- We investigate the structure of the potential energy surfaces of the superheavy nuclei 158258Fm100, 156264Hs108, 166278112, 184298114, and 172292120 within the framework of self-consistent nuclear models, i.e., the Skyrme-Hartree-Fock approach and the relativistic mean-field model. We compare results obtained with one representative parametrization of each model which is successful in describing superheavy nuclei. We find systematic changes as compared to the potential energy surfaces of heavy nuclei in the uranium region: there is no sufficiently stable fission isomer any more, the importance of triaxial configurations to lower the first barrier fades away, and asymmetric fission paths compete down to rather small deformation. Comparing the two models, it turns out that the relativistic mean-field model gives generally smaller fission barriers.

- Excitation function of entropy and pion production from AGS to SPS energies (1998)
- Entropy production in the initial compression stage of relativistic heavy-ion collisions from AGS to SPS energies is calculated within a three-fluid hydrodynamical model. The entropy per participating net baryon is found to increase smoothly and does not exhibit a jump or a plateau as in the 1-dimensional one-fluid shock model. Therefore, the excess of pions per participating net baryon in nucleus-nucleus collisions as compared to proton-proton reactions also increases smoothly with beam energy.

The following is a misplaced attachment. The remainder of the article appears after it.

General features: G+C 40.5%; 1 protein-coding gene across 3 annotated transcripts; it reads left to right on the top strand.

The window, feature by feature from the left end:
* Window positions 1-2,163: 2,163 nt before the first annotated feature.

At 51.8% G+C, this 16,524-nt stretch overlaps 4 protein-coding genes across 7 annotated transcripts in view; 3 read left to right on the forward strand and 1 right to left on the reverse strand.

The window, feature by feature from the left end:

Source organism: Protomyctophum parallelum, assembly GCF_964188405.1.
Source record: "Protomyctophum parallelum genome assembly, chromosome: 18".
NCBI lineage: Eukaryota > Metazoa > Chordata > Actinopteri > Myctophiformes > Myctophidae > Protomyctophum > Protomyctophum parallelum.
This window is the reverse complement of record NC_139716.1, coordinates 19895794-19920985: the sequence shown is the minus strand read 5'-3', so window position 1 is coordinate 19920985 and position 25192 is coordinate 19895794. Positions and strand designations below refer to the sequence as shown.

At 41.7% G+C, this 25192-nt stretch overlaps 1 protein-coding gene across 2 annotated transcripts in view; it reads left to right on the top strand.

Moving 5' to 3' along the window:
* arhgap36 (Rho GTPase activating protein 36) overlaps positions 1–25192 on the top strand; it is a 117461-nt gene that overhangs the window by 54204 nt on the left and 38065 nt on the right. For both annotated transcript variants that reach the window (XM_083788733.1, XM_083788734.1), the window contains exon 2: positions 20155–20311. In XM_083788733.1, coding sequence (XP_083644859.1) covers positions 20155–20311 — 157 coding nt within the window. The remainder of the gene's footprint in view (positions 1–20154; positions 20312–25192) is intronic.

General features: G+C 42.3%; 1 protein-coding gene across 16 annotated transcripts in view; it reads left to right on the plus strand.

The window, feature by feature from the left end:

- Entropy production in collisions of relativistic heavy ions : a signal for quark-gluon plasma phase transition? (1998)
- Entropy production in the compression stage of heavy ion collisions is discussed within three distinct macroscopic models (i.e. generalized RHTA, geometrical overlap model and three-fluid hydrodynamics). We find that within these models \sim 80% or more of the experimentally observed final-state entropy is created in the early stage. It is thus likely followed by a nearly isentropic expansion. We employ an equation of state with a first-order phase transition. For low net baryon density, the entropy density exhibits a jump at the phase boundary. However, the excitation function of the specific entropy per net baryon, S/A, does not reflect this jump. This is due to the fact that for final states (of the compression) in the mixed phase, the baryon density \rho_B increases with \sqrt{s}, but not the temperature T. Calculations within the three-fluid model show that a large fraction of the entropy is produced by nuclear shockwaves in the projectile and target. With increasing beam energy, this fraction of S/A decreases. At \sqrt{s}=20 AGeV it is on the order of the entropy of the newly produced particles around midrapidity. Hadron ratios are calculated for the entropy values produced initially at beam energies from 2 to 200 AGeV.